A woman came by with a trolley selling things. I had some tea. The milk came in plastic tubes. Bit risky but I managed not to squirt it in the direction of my friend. No-where to put the empty cup though – which bore the sensible warning “Sip carefully – liquid may be very hot.”   Jeez.

Bit cramped for my legs too, sitting at a table opposite a guy who didn’t look the type to be up for some footsie; a washed-out looking neat chap with lightly-pencilled features but no single strong one. Perfectly nice, probably but with a face that shrieked “anonymous.”

Not like the rather riveting cyclist chap I noticed as we changed trains at Cheltenham Spa. Tall, fully kitted out in attention-grabbing lycra (totally understandable with thighs like his) who stepped off the train, helmet already on, carrying beauteous elegant white Trek racing bike. Its immaculately clean skinny tyres barely touched the platform as he guided it swiftly through the melee of waiting passengers. I watched him skip up the flight of stairs to street level. I swear he had that bike balanced on the index finger of his right hand.  (I paused there for a sec, wondering whether to type “poser” or “swoon.”  Swoon is so juvenile – the language of a 12 year old’s diary. Poser is tongue in cheek. Ok, I decided.   *Swoon*


The journey from Chelters to Gloucester was lovely. Familiar territory, you see. The pub above the station, the backs of the houses in Hatherley, and oh, my old school!!! The playing field where my country dancing partner – a trainspotter – used to run to the fencing next to the track to note down the numbers of the passing locos. And then Chosen Hill, where during cross-country sessions in the sun, a group of us girls would take a breather and indulge in forbidden topless sunbathing before we even had properly-grown breasts and then Gloucester and recognising precisely what was what and noting with some pleasure that everything was where I expected it to be.


I think maybe I’ve lived here too long.  Happy at last!


About janh1

Part-time hedonist.
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6 Responses to The strain of the train

  1. Darrel Kirby says:

    Impressed by the journey description – I used to do the trip to London quite frequently but never for fun: always in a suit, discussing work topics and with the prospect of only work meetings and a long day ahead of me. And I’m afraid I never had a clue where I was – nil points for observational skills…

    • Jan says:

      Hi Darrel. You recognised it? 🙂 My trips were sometimes Christmas do’s, other times business lunches. Always work-connected but nearly always some kind of fun too.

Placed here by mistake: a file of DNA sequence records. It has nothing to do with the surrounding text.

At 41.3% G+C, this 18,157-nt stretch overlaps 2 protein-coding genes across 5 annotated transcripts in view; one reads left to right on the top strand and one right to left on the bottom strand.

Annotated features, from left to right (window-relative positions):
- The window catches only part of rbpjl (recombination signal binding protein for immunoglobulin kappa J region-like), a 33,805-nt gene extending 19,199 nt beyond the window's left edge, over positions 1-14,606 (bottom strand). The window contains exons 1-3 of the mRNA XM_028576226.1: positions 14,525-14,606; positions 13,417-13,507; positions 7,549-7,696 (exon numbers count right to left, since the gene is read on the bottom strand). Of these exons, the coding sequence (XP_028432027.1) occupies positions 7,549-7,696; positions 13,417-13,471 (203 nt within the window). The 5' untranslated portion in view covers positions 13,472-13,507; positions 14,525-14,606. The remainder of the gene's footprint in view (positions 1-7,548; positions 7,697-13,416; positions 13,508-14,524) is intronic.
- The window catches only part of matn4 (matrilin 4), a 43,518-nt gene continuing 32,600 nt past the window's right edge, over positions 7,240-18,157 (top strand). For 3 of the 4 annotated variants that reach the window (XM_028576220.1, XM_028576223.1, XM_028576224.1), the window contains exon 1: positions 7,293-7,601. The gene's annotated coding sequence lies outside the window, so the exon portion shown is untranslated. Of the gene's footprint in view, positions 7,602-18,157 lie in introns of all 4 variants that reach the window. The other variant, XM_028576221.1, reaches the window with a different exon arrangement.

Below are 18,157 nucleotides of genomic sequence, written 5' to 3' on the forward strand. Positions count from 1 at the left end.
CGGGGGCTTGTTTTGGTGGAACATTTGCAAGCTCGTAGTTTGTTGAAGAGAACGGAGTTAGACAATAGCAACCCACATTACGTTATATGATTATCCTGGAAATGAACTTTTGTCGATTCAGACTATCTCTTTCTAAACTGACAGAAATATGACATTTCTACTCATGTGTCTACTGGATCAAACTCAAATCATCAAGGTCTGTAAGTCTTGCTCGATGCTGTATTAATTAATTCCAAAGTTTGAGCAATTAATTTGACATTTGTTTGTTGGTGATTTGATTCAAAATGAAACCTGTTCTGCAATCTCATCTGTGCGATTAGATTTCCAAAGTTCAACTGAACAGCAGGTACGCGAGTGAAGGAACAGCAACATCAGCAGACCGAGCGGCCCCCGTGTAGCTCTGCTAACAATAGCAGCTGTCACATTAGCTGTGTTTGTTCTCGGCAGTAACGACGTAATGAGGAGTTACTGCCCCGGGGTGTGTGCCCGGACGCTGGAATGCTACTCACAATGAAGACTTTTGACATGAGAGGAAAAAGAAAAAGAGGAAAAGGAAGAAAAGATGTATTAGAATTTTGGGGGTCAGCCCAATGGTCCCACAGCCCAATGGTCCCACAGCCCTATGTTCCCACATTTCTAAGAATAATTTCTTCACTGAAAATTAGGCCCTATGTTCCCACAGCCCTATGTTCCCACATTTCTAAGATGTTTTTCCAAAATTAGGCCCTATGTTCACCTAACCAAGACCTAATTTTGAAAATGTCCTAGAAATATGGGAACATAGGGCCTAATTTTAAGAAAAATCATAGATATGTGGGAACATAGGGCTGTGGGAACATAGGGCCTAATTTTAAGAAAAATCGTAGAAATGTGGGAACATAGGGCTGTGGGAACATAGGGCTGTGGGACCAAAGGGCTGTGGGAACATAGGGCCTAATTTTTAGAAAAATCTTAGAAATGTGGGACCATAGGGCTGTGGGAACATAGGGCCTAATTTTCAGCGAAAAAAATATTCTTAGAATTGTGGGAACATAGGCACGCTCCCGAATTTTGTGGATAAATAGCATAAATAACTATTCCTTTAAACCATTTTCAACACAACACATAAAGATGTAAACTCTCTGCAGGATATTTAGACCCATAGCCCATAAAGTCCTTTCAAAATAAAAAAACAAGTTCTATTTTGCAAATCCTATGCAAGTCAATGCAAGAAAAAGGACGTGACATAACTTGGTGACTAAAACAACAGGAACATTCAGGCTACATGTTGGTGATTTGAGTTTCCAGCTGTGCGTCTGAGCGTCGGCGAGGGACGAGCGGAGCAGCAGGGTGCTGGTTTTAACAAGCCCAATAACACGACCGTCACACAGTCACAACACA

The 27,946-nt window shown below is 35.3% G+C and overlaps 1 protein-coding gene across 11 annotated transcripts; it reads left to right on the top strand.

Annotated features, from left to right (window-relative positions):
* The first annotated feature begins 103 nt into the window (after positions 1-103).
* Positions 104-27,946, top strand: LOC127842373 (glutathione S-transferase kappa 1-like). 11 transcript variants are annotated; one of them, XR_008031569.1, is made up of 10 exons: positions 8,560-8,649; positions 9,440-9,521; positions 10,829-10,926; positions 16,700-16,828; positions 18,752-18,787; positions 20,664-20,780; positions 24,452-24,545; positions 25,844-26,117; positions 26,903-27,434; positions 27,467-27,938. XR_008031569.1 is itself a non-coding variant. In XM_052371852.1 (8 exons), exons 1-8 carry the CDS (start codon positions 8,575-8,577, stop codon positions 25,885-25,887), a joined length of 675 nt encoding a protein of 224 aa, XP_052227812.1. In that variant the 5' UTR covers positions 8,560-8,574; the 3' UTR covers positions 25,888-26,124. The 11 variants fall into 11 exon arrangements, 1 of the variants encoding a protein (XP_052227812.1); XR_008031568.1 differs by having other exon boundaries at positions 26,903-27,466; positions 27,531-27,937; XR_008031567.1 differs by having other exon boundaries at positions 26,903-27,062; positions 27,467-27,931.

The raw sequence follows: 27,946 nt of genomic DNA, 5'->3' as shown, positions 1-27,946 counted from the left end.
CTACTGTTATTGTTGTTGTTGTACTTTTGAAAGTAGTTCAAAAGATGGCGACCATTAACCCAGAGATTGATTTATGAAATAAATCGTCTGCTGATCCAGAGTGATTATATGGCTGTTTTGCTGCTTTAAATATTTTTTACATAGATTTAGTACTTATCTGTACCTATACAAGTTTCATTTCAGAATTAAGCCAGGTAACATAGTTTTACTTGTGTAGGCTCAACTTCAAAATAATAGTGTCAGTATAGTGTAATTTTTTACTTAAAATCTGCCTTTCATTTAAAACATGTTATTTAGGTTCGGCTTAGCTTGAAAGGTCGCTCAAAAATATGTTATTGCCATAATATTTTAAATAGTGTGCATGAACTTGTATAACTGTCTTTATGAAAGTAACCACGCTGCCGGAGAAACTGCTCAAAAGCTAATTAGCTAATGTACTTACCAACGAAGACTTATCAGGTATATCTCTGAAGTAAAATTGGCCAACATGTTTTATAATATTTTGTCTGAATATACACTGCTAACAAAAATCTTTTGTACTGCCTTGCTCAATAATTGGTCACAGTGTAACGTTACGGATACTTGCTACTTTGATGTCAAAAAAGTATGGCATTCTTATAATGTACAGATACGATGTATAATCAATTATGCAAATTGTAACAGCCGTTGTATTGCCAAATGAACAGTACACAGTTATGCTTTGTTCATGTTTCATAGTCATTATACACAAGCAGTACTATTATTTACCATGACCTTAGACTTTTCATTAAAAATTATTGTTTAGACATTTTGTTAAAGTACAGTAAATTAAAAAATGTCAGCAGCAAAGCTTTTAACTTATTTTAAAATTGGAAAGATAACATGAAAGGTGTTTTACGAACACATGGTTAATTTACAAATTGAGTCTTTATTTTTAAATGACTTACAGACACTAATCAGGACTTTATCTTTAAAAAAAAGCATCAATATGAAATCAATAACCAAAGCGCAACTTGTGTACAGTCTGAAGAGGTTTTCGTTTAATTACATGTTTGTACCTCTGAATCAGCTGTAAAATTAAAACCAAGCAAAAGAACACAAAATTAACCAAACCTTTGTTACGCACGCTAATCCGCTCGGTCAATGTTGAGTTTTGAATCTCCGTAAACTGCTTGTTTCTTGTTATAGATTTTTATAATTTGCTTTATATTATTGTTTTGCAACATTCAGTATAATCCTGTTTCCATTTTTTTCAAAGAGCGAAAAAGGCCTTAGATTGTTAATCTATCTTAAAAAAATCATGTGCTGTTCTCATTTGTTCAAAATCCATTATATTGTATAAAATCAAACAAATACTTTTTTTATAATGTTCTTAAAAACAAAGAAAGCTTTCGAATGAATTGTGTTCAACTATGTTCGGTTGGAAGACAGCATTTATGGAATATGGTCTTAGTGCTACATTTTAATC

Something weird about me, I think. No-one else seems bothered where they are at any given time. I often find myself checking where north must be.

  2. IsobelandCat says:

    The way you describe the disorientation of the train journey and the cutoffness is just how I feel on motorways. I hate them; scything through the countryside with everyone but me breaking the speed limit, and even I break it sometimes; hence three points on my licence.
    I love train journeys. I have maps of the south east with all the stations on them, courtesy of the rail companies, and always use the train when I go on long walks to get to the starting point.
    I like the way you can walk up and down.

    • Jan says:

      Know what you mean, Isobel. Some motorways could be anywhere, but again there are some I know so well, like M5 southbound, that I could recite all the landmarks to you, in order from Gloucester to Exeter. Sad, huh? And I could tell you precisely where, on the M4 westbound after the Porthcawl/Pyle turnoff, you first glimpse the sea and the whole of Swansea Bay to Worms Head with Port Talbot steelworks in the middle distance.

      I didn’t walk up and down. There wasn’t anywhere to go. If you do, and you’re on your own, don’t you lose your seat or have to take all your stuff with you in case it gets nicked?

      My fondest railway memory of is taking the train to Birmingham, then Edinburgh and then Pitlochry on a geology field trip when I was 16. Me and my friend sat in a compartment in a carriage with windows you could open plus a netty luggage rack and a door to the corridor. That, I liked!! 🙂

  3. IsobelandCat says:

    You can always leave a paper or something there, or tell the person next to you that you’re coming back. i just take my purse. so long as you’re not at a station, I think it’s pretty safe. My luggage goes in the rack when there’s room anyway.

    • janh1 says:

      Oh I dunno. I’ve lost my trust in the human race since having a nice cashmere scarf nicked at the hairdressers. It was peacock blue and a Christmas present from a friend. How could anyone DO that?